If you’re doing any remodeling or repair work on the plumbing system of an older home, it’s a pretty safe bet that you’ll encounter the need to transition from an older type of pipe to a one of today’s newer materials. It might be a transition from threaded galvanized water pipes to copper pipes, or from old cast-iron sewer lines to today’s ABS.
Luckily for all of us, these transitions are common enough that there are a number of fittings on the market that make dissimilar pipe connections quick, easy and safe. The fittings are readily available in home centers, hardware stores and plumbing supply retailers.
COPPER PIPE TO THREADED STEEL PIPE
If you’ve browsed through the plumbing section at the home center, you no doubt noticed that there are threaded copper pipe fittings that you can solder right onto the end of the pipe, and they will screw directly onto older threaded galvanized water lines. So what’s the problem?
The problem is that the zinc used for galvanizing the threaded water pipes doesn’t get along very well with the copper. If you make a direct connection, these two materials will interact in a chemical reaction that will corrode the joint and eventually cause it to start leaking.
To safely connect copper and galvanized steel, you have two options. Since brass doesn’t react with either the copper or the zinc, one method is to make sure you have a threaded female end on both the copper and the steel pipes, and then connect the two by simply inserting a short threaded brass nipple between them.
The second method is to use a special transition fitting called a dielectric union. The dielectric union has a threaded steel female fitting on one end, which is threaded onto the steel pipe. The other end has a female copper slip (non-threaded) fitting, which is soldered onto the copper pipe. The two halves of the joint are then connected using a lock nut and two insulating washers that prevent the copper half from contacting the steel half. The fittings cost under $10, and not only is the transition easier to accomplish, but it also leaves you with a joint in the line that can be disassembled later if you need to perform other work on the lines.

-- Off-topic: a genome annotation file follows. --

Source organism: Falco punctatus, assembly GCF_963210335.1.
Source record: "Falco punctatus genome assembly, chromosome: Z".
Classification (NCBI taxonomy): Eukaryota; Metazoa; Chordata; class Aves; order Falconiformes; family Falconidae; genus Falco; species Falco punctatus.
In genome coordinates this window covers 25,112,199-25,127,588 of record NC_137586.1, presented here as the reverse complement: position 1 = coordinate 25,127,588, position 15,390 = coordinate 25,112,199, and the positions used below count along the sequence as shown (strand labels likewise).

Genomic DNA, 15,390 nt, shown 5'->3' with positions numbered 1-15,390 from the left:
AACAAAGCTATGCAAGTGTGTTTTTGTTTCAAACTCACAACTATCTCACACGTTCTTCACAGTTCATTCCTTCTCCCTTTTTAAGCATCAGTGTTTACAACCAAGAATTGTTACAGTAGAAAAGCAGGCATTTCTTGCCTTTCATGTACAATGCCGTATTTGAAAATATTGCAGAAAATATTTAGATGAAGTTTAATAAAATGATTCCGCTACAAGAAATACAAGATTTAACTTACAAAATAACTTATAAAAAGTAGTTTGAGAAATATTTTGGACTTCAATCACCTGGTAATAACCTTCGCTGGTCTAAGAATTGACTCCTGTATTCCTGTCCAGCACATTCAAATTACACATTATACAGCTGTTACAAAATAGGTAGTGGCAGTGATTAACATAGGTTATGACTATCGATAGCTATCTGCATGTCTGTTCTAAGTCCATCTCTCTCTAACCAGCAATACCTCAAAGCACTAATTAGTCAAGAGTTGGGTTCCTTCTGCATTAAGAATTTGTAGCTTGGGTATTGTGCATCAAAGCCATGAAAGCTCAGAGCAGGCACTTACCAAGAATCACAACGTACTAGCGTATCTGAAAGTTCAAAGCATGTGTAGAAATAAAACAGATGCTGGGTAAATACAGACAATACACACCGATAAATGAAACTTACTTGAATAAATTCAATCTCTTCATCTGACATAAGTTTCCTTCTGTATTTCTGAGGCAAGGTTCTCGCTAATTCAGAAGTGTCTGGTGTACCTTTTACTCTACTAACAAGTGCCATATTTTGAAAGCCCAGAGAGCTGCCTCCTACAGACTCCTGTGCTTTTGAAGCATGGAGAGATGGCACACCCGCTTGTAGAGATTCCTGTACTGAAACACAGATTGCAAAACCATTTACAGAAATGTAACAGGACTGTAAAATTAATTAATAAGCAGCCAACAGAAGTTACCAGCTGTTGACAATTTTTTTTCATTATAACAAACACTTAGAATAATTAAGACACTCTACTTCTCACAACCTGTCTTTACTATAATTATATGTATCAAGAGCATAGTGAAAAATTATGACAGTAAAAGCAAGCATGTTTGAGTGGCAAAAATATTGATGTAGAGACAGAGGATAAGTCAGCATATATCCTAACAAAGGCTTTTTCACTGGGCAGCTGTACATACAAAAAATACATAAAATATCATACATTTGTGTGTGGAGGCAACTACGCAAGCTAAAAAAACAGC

PLASTIC PIPE TO COPPER OR STEEL PIPE
Making the connection between plastic pipes such as ABS or PVC and metal pipes such as copper or galvanized steel is very straightforward. The chemicals used in the manufacture of any of these pipes do not react with one another, so you don’t have the corrosion factor to worry about.
The connection between plastic and metal is simply a matter of choosing a threaded fitting of the proper size and configuration to make the transition. Remember that copper pipe will need to have a threaded male or female fitting soldered onto the end first.
For example, suppose you’re installing a new sink and you want to use a 1 1/2-inch ABS trap connected to the 2-inch female-threaded steel pipe that’s currently in the wall. Plastic pipe fittings are available as either threaded (both male and female threads are available) or slip (non-threaded for making glue joints). First, select a 2-inch ABS fitting with a male thread on one end and a female slip joint on the other, and screw the fitting into the existing steel pipe. Glue a 2-inch male x 1 1/2-inch female transition fitting into that, then glue in your 1 1/2-inch trap.
When making plastic-to-metal transitions, wrap the threads with Teflon tape to help seal the joint and also to make it easier to assemble. Don’t use pipe dope on these connections, as it can deteriorate the plastic. Also, two windings of tape will be sufficient to make the seal — more layers can stress the joint and actually cause it to leak.
PLASTIC PIPE TO CAST-IRON PIPE
Transition fittings are also commonly available to adapt ABS pipe to cast iron. Called a band clamp, the fitting is simply a thick rubber tube with a screw clamp on each end. To use the fitting, slip one end over the outside of the cast-iron pipe and the other end over the plastic pipe, then use a screwdriver to tighten down the clamps on either end.
These are just a few examples of the hundreds of transition fittings that are available. Simply determine the type and size of the pipes you’re trying to connect, and your dealer can help you select the best type of fitting for the job.
Remodeling and repair questions? E-mail Paul at firstname.lastname@example.org.
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